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One of the interesting and entertaining things about writing these monthly articles is that I occasionally get a letter from an enlightened reader who casts a novel approach to one of the questions I address. Such is the case in a letter I received from one of my readers named David Korsnack. David addressed the problem I wrote about in my December article entitled All Lay Bet Strategies Are Not Equal. This article addressed questions raised by my friend and colleague The Midnight Skulker. Namely, if two players A and B lay bets, A on the 4 and B on the 4 and 10, how much more frequently does A cycle than B? Refer to my December article for the definition of a cycle. It turns out that the Skulker answered his own question and I presented his solution in my December article. David took an entirely different approach and a very clever one at that. Here is his solution.
Let A represent the expected number of rolls for one cycle in player A's game. If either a 4 or a 7 is thrown, then A's cycle is completed in one roll with probability 9/36. If any other number is rolled, then you are in the same situation as before with one more roll added to the tally so your expected number of rolls is A + 1 with probability 27/36. In symbols
This is a simple linear equation in A and can be solved with A = 4.
Similarly, let B represent the expected number of rolls for one cycle in B's game. If a 7 is thrown then the cycle took one roll with probability 6/36. If a 4 or a 10 is thrown, then we are in player A's situation with one more roll added to the tally, namely, the expected number of rolls is A + 1 with probability 6/36. If any other number is thrown, then we are in the same situation B faced when starting his roll except that we have already used one roll. Thus our expected number of rolls in this situation is B + 1 with probability 24/36. In symbols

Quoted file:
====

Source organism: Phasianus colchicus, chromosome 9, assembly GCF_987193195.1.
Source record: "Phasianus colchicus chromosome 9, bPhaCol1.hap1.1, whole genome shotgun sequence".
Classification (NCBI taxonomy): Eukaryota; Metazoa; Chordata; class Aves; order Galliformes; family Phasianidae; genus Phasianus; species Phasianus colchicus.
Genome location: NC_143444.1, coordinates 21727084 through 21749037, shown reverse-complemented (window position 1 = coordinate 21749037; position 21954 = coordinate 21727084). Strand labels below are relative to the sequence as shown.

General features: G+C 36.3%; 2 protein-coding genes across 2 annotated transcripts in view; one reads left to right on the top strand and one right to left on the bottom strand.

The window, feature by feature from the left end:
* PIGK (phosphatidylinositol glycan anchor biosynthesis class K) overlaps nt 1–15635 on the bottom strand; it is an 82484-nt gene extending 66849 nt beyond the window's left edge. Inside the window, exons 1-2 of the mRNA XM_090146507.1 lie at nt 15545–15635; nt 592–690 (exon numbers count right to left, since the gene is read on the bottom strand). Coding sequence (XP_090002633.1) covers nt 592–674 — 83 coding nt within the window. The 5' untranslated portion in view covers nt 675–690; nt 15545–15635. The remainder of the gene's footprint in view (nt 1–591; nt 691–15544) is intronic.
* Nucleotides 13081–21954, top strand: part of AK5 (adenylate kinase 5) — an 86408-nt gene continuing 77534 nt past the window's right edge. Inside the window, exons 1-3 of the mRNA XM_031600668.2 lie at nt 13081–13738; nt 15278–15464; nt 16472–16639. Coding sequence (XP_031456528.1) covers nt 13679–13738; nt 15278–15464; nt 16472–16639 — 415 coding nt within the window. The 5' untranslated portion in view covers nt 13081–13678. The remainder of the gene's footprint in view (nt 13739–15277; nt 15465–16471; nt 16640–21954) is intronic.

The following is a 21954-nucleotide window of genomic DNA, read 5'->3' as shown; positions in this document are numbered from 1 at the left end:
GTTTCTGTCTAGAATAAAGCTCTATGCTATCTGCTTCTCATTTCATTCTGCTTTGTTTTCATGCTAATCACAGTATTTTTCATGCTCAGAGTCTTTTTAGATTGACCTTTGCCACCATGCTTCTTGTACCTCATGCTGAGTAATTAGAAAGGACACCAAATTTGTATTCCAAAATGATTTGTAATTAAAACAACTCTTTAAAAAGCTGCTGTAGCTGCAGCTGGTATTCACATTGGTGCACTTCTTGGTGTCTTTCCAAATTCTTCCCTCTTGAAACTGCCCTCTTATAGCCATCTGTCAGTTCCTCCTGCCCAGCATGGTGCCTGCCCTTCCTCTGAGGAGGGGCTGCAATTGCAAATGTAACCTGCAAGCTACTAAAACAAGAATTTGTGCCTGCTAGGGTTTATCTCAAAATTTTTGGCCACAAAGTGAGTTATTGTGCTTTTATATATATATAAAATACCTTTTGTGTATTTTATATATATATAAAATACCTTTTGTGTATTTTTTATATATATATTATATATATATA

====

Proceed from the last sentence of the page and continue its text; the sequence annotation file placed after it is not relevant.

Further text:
Since we already know that A = 4, this is a simple linear equation in B that can easily be solved with B = 5.
Now suppose that each player takes n rolls (think of n as a large number). Then the expected number of cycles for A is n/A and for B it is n/B. The ratio of the expected number of cycles of A to the expected number of cycles of B is n/A divided by n/B, which is just B/A (the n's cancel) and this number is 5/4. So A will have, on average, 25% more cycles than B. Elegant!
I want to thank David for his letter and his interesting solution to the Skulker's question. Best of all, all I had to do was sit on the sidelines and watch two experts go at it. See you next month.
Don Catlin can be reached at email@example.com
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